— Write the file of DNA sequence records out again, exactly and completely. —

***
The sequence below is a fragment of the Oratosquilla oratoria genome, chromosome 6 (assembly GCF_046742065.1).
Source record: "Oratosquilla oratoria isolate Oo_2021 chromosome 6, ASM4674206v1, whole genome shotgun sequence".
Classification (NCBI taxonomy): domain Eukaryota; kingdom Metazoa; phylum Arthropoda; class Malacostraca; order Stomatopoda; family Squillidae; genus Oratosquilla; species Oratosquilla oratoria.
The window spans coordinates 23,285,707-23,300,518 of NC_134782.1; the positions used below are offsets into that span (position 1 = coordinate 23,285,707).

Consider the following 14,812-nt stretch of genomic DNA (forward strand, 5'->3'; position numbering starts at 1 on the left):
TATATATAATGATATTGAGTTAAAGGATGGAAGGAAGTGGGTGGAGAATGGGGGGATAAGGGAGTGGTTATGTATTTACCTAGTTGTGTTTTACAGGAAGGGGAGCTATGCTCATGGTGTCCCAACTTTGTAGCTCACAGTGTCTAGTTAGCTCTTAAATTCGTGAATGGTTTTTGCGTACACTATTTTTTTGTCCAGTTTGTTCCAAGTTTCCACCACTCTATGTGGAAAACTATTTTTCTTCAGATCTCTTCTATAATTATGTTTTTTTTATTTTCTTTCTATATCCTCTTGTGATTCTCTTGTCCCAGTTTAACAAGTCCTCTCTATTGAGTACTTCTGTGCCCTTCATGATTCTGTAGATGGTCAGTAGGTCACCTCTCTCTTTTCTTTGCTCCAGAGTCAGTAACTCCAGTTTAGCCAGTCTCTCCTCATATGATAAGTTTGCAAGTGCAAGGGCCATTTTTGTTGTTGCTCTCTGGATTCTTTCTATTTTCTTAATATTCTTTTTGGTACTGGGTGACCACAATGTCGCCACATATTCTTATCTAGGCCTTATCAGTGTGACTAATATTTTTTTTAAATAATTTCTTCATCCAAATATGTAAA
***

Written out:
The sequence below is a fragment of the Oratosquilla oratoria genome, chromosome 6 (assembly GCF_046742065.1).
Source record: "Oratosquilla oratoria isolate Oo_2021 chromosome 6, ASM4674206v1, whole genome shotgun sequence".
Classification (NCBI taxonomy): domain Eukaryota; kingdom Metazoa; phylum Arthropoda; class Malacostraca; order Stomatopoda; family Squillidae; genus Oratosquilla; species Oratosquilla oratoria.
The window spans coordinates 23,285,707-23,300,518 of NC_134782.1; the positions used below are offsets into that span (position 1 = coordinate 23,285,707).

Consider the following 14,812-nt stretch of genomic DNA (forward strand, 5'->3'; position numbering starts at 1 on the left):
TATATATAATGATATTGAGTTAAAGGATGGAAGGAAGTGGGTGGAGAATGGGGGGATAAGGGAGTGGTTATGTATTTACCTAGTTGTGTTTTACAGGAAGGGGAGCTATGCTCATGGTGTCCCAACTTTGTAGCTCACAGTGTCTAGTTAGCTCTTAAATTCGTGAATGGTTTTTGCGTACACTATTTTTTTGTCCAGTTTGTTCCAAGTTTCCACCACTCTATGTGGAAAACTATTTTTCTTCAGATCTCTTCTATAATTATGTTTTTTTTATTTTCTTTCTATATCCTCTTGTGATTCTCTTGTCCCAGTTTAACAAGTCCTCTCTATTGAGTACTTCTGTGCCCTTCATGATTCTGTAGATGGTCAGTAGGTCACCTCTCTCTTTTCTTTGCTCCAGAGTCAGTAACTCCAGTTTAGCCAGTCTCTCCTCATATGATAAGTTTGCAAGTGCAAGGGCCATTTTTGTTGTTGCTCTCTGGATTCTTTCTATTTTCTTAATATTCTTTTTGGTACTGGGTGACCACAATGTCGCCACATATTCTTATCTAGGCCTTATCAGTGTGACTAATATTTTTTTTAAATAATTTCTTCATCCAAATATGTAAA